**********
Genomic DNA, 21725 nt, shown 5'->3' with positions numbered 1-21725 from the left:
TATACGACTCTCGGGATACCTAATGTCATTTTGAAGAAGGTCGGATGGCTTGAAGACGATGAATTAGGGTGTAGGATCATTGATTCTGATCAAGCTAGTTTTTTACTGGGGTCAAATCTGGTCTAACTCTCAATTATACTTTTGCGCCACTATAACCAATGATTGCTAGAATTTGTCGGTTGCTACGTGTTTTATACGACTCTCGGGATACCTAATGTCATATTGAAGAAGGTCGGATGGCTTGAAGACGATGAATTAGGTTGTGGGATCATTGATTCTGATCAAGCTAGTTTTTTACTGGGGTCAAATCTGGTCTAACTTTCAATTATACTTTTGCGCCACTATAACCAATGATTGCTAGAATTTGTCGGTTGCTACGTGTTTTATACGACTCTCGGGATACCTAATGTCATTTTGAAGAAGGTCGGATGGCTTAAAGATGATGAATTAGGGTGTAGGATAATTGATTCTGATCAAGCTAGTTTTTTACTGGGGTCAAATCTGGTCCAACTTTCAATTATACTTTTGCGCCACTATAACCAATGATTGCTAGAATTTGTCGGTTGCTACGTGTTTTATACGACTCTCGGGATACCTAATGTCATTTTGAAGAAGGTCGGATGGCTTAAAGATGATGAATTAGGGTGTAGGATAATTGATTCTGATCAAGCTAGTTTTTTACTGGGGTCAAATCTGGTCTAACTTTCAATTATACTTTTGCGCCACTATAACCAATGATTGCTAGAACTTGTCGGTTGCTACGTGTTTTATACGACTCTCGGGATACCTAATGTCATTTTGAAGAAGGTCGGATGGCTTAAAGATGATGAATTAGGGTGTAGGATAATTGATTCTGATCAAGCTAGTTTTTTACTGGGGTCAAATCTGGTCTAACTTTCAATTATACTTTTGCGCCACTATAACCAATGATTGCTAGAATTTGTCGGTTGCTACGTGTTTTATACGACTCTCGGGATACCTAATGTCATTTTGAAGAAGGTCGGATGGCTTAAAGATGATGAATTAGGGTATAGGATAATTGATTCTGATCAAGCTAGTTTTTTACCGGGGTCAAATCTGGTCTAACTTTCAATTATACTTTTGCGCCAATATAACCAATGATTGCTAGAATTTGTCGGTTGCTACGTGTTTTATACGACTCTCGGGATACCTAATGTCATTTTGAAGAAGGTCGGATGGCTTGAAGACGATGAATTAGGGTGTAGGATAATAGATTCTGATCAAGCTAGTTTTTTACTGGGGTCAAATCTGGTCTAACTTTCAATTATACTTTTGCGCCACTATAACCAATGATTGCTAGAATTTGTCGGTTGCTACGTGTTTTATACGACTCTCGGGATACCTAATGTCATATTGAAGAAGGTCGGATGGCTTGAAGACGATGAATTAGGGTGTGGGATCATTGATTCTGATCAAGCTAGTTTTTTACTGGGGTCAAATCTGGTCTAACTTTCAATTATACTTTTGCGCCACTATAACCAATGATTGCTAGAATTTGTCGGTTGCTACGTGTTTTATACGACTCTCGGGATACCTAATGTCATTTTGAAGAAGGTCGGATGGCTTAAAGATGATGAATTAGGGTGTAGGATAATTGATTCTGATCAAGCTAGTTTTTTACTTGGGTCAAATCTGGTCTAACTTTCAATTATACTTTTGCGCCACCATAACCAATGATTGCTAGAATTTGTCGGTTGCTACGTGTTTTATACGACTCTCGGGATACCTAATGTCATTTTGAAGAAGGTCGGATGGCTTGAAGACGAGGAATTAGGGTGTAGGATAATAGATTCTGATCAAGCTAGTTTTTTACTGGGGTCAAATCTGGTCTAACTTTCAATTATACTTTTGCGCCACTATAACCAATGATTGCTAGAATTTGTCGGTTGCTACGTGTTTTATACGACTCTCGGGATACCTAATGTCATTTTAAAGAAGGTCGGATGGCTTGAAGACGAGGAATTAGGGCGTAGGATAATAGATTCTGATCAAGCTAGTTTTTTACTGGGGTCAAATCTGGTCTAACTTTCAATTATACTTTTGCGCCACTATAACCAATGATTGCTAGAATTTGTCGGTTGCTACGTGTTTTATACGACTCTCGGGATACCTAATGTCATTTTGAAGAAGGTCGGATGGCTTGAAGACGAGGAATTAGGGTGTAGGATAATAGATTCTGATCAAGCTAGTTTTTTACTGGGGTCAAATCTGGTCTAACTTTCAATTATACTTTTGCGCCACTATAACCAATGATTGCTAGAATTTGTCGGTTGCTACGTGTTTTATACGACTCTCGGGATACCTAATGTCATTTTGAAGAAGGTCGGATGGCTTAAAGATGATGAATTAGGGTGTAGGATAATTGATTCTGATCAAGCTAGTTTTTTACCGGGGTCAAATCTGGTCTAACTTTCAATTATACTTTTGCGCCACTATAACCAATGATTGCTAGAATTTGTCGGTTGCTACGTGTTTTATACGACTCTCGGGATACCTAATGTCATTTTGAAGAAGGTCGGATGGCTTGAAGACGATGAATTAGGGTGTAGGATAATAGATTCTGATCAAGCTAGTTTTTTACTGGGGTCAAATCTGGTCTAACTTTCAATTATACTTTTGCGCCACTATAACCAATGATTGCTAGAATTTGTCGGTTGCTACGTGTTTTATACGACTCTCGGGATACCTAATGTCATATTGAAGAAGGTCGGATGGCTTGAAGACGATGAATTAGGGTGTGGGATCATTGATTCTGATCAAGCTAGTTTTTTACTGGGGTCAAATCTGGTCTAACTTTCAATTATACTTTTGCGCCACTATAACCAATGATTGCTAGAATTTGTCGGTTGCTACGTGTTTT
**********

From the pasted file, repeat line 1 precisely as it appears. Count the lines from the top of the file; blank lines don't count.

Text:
Genomic DNA, 21725 nt, shown 5'->3' with positions numbered 1-21725 from the left: